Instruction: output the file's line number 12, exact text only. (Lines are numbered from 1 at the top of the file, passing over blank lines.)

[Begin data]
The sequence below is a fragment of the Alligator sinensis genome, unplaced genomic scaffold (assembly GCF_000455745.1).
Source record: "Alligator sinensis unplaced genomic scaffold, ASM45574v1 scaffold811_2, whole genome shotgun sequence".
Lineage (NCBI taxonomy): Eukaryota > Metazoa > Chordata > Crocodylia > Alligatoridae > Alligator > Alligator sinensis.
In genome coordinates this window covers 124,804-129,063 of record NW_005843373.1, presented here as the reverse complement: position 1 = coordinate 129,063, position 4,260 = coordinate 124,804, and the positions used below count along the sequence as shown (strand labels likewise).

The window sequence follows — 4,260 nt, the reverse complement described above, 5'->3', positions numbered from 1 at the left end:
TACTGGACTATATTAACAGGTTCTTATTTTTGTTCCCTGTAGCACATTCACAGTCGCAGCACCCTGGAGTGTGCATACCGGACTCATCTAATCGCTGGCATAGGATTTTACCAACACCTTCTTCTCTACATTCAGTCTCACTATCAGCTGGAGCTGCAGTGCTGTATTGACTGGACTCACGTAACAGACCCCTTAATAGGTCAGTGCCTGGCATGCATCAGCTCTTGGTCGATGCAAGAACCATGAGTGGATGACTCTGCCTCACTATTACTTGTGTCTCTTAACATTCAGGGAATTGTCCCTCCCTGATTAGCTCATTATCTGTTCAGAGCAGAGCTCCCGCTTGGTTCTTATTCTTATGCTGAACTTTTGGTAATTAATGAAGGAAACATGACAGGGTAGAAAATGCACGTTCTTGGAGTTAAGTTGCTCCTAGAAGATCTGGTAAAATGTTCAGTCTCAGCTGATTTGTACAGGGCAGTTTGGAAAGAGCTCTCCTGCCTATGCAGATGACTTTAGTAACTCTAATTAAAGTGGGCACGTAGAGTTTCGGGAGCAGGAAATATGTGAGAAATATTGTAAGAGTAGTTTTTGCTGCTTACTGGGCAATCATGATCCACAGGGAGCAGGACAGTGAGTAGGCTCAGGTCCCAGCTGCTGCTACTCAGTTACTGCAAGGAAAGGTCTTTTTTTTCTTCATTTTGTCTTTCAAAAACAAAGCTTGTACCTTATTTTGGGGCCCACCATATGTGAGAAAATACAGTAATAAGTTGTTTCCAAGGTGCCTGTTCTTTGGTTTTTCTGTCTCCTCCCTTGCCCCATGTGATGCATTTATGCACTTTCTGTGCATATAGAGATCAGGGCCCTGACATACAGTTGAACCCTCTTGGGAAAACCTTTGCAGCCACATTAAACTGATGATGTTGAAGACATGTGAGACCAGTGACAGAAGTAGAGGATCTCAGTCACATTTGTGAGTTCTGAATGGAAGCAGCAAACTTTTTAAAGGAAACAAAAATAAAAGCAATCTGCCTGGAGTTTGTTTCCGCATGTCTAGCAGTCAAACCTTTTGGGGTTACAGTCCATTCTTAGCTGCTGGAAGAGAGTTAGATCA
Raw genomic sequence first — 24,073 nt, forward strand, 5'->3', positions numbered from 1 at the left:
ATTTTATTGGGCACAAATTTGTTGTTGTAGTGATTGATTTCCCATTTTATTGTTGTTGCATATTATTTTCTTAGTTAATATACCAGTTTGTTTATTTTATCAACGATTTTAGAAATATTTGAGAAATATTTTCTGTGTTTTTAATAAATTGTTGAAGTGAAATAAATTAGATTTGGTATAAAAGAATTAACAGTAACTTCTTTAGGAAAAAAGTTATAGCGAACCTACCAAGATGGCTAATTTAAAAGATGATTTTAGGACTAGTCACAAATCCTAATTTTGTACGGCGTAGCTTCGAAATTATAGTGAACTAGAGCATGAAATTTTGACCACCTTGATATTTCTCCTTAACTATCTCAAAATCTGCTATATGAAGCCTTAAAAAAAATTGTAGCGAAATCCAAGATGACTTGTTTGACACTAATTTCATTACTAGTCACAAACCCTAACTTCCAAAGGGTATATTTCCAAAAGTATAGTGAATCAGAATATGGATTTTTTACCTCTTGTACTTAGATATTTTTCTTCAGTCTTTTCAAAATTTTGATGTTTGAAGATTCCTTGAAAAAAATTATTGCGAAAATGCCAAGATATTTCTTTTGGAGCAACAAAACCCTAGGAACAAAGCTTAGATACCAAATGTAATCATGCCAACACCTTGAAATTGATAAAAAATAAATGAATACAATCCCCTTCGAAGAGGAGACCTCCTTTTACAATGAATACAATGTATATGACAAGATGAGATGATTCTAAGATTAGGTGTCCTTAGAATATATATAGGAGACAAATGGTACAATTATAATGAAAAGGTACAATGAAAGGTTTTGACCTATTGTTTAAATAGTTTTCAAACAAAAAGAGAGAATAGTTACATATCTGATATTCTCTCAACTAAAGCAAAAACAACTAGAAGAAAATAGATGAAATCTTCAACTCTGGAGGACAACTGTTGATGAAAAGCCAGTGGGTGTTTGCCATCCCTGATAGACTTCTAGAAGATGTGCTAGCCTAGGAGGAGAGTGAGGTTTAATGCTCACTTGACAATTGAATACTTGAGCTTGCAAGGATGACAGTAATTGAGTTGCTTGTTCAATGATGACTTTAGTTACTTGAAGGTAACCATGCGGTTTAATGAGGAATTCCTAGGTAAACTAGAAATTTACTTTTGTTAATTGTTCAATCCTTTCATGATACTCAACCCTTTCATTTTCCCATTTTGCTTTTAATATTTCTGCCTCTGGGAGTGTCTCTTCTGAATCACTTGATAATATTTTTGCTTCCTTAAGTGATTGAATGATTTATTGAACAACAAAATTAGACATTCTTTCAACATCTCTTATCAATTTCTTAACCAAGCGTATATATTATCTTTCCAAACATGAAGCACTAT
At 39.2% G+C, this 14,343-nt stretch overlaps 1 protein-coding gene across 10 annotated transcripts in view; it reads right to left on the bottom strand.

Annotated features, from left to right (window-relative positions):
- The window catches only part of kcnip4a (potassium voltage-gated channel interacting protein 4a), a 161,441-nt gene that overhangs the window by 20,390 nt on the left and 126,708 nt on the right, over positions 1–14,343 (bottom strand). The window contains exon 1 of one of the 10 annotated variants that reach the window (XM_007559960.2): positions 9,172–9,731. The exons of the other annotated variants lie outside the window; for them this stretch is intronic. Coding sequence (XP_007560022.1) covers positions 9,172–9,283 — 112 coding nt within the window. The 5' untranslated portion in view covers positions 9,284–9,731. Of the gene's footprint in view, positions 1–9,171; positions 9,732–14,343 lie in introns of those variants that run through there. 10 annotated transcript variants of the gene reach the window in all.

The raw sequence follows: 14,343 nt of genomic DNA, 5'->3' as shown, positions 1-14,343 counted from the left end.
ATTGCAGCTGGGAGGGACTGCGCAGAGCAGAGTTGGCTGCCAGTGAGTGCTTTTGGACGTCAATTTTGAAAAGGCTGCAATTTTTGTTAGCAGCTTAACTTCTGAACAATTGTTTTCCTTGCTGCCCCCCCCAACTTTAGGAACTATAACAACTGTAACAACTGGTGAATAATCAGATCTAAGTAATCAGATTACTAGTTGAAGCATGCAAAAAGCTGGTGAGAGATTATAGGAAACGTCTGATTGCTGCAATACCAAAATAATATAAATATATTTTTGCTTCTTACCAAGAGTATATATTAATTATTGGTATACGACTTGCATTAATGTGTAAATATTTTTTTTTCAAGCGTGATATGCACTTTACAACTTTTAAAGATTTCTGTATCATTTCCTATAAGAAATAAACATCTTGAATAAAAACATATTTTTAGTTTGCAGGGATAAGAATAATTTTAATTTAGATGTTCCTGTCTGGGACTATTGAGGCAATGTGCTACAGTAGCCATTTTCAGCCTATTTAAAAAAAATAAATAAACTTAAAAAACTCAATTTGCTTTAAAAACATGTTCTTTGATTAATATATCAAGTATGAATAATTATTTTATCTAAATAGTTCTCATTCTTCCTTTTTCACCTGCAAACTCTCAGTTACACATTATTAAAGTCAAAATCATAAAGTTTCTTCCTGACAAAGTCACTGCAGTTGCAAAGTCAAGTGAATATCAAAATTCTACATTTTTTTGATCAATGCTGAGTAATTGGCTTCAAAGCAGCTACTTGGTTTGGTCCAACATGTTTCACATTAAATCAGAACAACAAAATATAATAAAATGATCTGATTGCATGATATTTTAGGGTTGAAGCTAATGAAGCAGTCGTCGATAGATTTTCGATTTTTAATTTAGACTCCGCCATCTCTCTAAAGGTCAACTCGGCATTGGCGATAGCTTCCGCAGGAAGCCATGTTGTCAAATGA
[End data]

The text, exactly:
The raw sequence follows: 14,343 nt of genomic DNA, 5'->3' as shown, positions 1-14,343 counted from the left end.